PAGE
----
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This is WebP and This How To Use It

 WebP and How To Use It

Websites are so amazing, right? Just think about the immense scalability that they provide to businesses. Today, even if you are an enterprise all by yourself, and based out of Antwerp, your potential audience can be anybody with an internet connection, whether they live in California, Melbourne or Bangkok.

With people spending significant time on the internet, how do you sneak out a tidy pie of attention for your brand as well? Among several other things, well designed and plentiful images will help to get your idea across quickly, captivating, and engaging with users. Here, the best practices of image design that we cover in this blog become important. 

Images have become a vital component of designing a beautiful website that will get you engagement from your customers, and help you boost your sales. In this blog, we will delve into the imaging technology that is WebP [ pronounced unofficially as weppy], and why is this needed at all?

PNG and JPEG have been the dominant image compression formats for decades. However, the emergence of the high definition mobile screens has presented developers with a great storage/quality tradeoff challenge since these high definition screens require high resolution; otherwise, the images could appear pixelated; however, the challenge with increasing the resolution is two-fold- for the production side; it means bigger file size resulting in higher web storage requirements. For the client-side; this increase in file size will directly translate to increased bandwidth consumption. In a worse case, it could lead to slow rendering on the browser and create a sub-optimal experience for the users; fuelling a sub-par user experience, lower sales, and lower rankings on the search engines. 

Enter WebP.

Google initially released this image compression format in 2010. 

WebP has support for Alpha channel that allows us to create transparency on the image. WebP makes it a lot easier to achieve several objectives for designers and developers using superior and cutting-edge technologies.

The following description that Google provides for WebP is concise and explicit:

WebP lossless images are 26% smaller in size compared to PNGs. WebP lossy images are 25-34% lower in size compared to JPEG images at the equivalent SSIM index. WebP supports lossless transparency (also known as alpha channel) with just 22% additional bytes. Transparency is also supported with lossy compression and typically provides 3x smaller file sizes compared to PNG when lossy compression is acceptable for the red/green/blue color channels.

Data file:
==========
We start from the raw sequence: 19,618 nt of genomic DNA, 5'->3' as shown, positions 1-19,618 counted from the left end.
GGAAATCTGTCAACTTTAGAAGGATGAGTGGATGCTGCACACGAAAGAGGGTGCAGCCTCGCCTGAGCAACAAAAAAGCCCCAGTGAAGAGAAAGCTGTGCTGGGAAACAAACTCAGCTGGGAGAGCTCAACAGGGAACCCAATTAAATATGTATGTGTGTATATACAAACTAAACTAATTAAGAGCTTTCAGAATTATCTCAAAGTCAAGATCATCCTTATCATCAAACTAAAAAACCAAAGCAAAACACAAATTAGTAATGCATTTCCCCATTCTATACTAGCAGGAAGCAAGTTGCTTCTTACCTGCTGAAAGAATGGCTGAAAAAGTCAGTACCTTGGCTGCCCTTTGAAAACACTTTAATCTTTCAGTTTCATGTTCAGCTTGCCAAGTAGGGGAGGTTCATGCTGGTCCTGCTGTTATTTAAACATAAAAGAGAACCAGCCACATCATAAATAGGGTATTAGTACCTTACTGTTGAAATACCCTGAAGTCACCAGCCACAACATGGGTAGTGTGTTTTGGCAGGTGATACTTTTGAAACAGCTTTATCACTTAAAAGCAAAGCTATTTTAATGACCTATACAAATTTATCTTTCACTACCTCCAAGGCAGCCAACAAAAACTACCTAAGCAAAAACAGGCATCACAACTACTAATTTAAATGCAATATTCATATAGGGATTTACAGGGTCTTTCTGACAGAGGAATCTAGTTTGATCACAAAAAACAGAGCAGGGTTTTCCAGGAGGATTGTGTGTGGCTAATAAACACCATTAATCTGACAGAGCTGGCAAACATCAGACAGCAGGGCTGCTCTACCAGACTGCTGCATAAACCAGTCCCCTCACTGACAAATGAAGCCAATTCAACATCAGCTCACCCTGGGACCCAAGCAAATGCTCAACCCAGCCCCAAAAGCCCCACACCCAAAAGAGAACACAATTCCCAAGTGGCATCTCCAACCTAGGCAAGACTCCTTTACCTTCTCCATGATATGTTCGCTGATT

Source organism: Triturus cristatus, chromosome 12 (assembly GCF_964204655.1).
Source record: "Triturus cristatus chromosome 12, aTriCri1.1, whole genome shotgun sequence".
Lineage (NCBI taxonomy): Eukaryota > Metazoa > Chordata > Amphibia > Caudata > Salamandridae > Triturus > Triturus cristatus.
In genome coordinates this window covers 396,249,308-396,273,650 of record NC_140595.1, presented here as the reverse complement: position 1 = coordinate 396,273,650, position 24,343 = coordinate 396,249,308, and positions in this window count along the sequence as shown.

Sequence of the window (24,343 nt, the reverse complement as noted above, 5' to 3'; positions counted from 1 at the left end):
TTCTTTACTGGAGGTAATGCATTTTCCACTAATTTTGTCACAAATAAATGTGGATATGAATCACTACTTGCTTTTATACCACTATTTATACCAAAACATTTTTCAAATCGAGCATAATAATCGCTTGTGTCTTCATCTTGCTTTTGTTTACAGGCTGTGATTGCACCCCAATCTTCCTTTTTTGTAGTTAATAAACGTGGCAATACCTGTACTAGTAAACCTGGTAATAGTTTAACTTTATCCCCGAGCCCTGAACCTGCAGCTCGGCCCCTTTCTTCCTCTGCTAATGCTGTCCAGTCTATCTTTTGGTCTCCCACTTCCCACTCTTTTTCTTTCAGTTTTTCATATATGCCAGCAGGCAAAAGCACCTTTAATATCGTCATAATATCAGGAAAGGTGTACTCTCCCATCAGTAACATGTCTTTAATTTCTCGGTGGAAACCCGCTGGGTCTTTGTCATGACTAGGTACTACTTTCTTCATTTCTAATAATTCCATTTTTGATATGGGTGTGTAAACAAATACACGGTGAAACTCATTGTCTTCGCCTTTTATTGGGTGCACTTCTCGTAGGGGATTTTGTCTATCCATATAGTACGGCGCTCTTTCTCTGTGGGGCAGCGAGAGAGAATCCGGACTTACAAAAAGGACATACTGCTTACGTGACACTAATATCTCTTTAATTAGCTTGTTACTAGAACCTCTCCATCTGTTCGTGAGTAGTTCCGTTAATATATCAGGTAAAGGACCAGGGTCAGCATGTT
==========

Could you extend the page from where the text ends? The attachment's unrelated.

In short, WebP can reduce the png, jpeg, or gif file size considerably without impacting the quality.

When we talk about an image format, there are three critical parameters to consider – Image quality, performance, compatibility with browsers.

Hence, if you are a web developer or a designer who is looking to add some efficiency to your product, the WebP image format will be an excellent option for you. WebP provides a substantial reduction in file size without a markable loss in the quality of the output. As a popular example, Google stated that it had successfully reduced image size in the Chrome Web Store by ~30% with WebP

Though there is a shortcoming when it comes to the third parameter, i.e. compatibility with web browsers, but more browsers started to support WebP. Opera, Google Chrome, FireFox and Microsoft Edge support this, and Safari announces that it will bring support for WebP in Safari 14. 

In such cases where clients browsers don’t support WebP, you can choose to include a javascript snippet into your code; which can then help to render your image correctly on the client-side browser. However, you would probably wish to have more control over the way your pictures are displayed and rendered to the users, and therefore using WebP may limit your objectives, and create additional workloads for your developers. 

Otherwise, you must provide a fallback option, in case your original WebP image is not loaded. For example, you can embed the following code snippet to do it

 

<picture> source srcset="example.webp 1x" type="image/webp"> <img src="example.jpg"> </picture>

Many tools are available for you, in case you are already on board with this idea and want to start exploring this format.

Applications such as Webponize for MAC & Webpconv in case you are using Windows will help you to convert, manage and store your image in WebP format. You can also open up and start converting this from the command line itself.

What’s more? If you are a designer, then there are photoshop plugins available, so that you can directly export an image into the WebP format. 

So, to summarize, below are some crucial features of the WebP image format

  • It uses the file extension of .webp. 
  • WebP can handle lossy as well as lossless compression.
  • WebP lossy images are approximately 25-34% smaller than JPEG.
  • WebP lossless images are approximately 25% smaller compared to PNG.
  • WebP supports lossless transparency, i.e. PNG with alpha channel. 
  • WebP supports animation. i.e. animated GIFs.

 

Wrapping Up

WebP is a promising image format, one that can completely standardize the image compression format. The lack of support provided within some modern web browsers and image editors remains an issue, however.

For designing next-gen and cutting-edge applications and services, you definitely should take advantage of this technology to design a lean, engaging and conversion motor for your online marketing efforts.

One of our CDN service’s features is WebP. Start your free trial now and experience the difference by yourself!

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